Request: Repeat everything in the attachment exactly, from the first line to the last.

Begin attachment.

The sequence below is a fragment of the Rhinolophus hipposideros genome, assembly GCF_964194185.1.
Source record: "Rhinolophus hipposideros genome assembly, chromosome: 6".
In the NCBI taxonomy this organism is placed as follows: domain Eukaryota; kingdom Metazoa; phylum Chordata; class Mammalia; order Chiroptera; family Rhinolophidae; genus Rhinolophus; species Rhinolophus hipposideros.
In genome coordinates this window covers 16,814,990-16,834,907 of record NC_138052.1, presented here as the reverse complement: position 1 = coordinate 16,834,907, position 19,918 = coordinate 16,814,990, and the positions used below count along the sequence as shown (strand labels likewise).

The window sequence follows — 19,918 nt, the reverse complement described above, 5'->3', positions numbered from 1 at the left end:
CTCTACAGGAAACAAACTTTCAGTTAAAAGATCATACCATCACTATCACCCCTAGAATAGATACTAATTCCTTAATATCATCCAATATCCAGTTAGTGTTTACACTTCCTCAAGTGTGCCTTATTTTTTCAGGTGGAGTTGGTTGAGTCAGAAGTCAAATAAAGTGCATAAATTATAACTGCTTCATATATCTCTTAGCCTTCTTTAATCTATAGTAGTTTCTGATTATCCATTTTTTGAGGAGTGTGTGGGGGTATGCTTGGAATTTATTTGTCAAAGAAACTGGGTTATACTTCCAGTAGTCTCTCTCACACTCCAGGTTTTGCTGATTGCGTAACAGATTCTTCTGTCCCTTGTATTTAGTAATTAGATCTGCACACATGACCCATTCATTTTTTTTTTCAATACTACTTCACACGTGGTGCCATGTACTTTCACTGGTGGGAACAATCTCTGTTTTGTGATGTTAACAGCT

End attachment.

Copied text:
The sequence below is a fragment of the Rhinolophus hipposideros genome, assembly GCF_964194185.1.
Source record: "Rhinolophus hipposideros genome assembly, chromosome: 6".
In the NCBI taxonomy this organism is placed as follows: domain Eukaryota; kingdom Metazoa; phylum Chordata; class Mammalia; order Chiroptera; family Rhinolophidae; genus Rhinolophus; species Rhinolophus hipposideros.
In genome coordinates this window covers 16,814,990-16,834,907 of record NC_138052.1, presented here as the reverse complement: position 1 = coordinate 16,834,907, position 19,918 = coordinate 16,814,990, and the positions used below count along the sequence as shown (strand labels likewise).

The window sequence follows — 19,918 nt, the reverse complement described above, 5'->3', positions numbered from 1 at the left end:
CTCTACAGGAAACAAACTTTCAGTTAAAAGATCATACCATCACTATCACCCCTAGAATAGATACTAATTCCTTAATATCATCCAATATCCAGTTAGTGTTTACACTTCCTCAAGTGTGCCTTATTTTTTCAGGTGGAGTTGGTTGAGTCAGAAGTCAAATAAAGTGCATAAATTATAACTGCTTCATATATCTCTTAGCCTTCTTTAATCTATAGTAGTTTCTGATTATCCATTTTTTGAGGAGTGTGTGGGGGTATGCTTGGAATTTATTTGTCAAAGAAACTGGGTTATACTTCCAGTAGTCTCTCTCACACTCCAGGTTTTGCTGATTGCGTAACAGATTCTTCTGTCCCTTGTATTTAGTAATTAGATCTGCACACATGACCCATTCATTTTTTTTTTCAATACTACTTCACACGTGGTGCCATGTACTTTCACTGGTGGGAACAATCTCTGTTTTGTGATGTTAACAGCT